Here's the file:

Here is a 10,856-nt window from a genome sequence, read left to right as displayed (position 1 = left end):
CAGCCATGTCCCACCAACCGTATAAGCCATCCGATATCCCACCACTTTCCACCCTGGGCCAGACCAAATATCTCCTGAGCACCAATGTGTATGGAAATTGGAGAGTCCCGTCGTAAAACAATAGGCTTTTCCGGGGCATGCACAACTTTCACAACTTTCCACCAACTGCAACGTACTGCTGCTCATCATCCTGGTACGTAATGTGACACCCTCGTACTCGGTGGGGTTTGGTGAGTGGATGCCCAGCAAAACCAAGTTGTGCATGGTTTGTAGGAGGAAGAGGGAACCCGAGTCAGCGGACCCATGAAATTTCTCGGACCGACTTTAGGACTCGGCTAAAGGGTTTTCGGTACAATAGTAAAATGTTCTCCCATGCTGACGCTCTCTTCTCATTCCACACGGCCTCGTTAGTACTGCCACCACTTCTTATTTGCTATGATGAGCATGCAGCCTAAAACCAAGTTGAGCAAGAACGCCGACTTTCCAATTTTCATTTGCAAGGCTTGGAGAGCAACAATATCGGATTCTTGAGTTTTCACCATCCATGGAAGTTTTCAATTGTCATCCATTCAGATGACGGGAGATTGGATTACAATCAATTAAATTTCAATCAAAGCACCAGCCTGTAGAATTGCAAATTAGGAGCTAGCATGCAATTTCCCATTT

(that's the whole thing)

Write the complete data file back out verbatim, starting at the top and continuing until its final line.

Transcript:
Here is a 10,856-nt window from a genome sequence, read left to right as displayed (position 1 = left end):
CAGCCATGTCCCACCAACCGTATAAGCCATCCGATATCCCACCACTTTCCACCCTGGGCCAGACCAAATATCTCCTGAGCACCAATGTGTATGGAAATTGGAGAGTCCCGTCGTAAAACAATAGGCTTTTCCGGGGCATGCACAACTTTCACAACTTTCCACCAACTGCAACGTACTGCTGCTCATCATCCTGGTACGTAATGTGACACCCTCGTACTCGGTGGGGTTTGGTGAGTGGATGCCCAGCAAAACCAAGTTGTGCATGGTTTGTAGGAGGAAGAGGGAACCCGAGTCAGCGGACCCATGAAATTTCTCGGACCGACTTTAGGACTCGGCTAAAGGGTTTTCGGTACAATAGTAAAATGTTCTCCCATGCTGACGCTCTCTTCTCATTCCACACGGCCTCGTTAGTACTGCCACCACTTCTTATTTGCTATGATGAGCATGCAGCCTAAAACCAAGTTGAGCAAGAACGCCGACTTTCCAATTTTCATTTGCAAGGCTTGGAGAGCAACAATATCGGATTCTTGAGTTTTCACCATCCATGGAAGTTTTCAATTGTCATCCATTCAGATGACGGGAGATTGGATTACAATCAATTAAATTTCAATCAAAGCACCAGCCTGTAGAATTGCAAATTAGGAGCTAGCATGCAATTTCCCATTT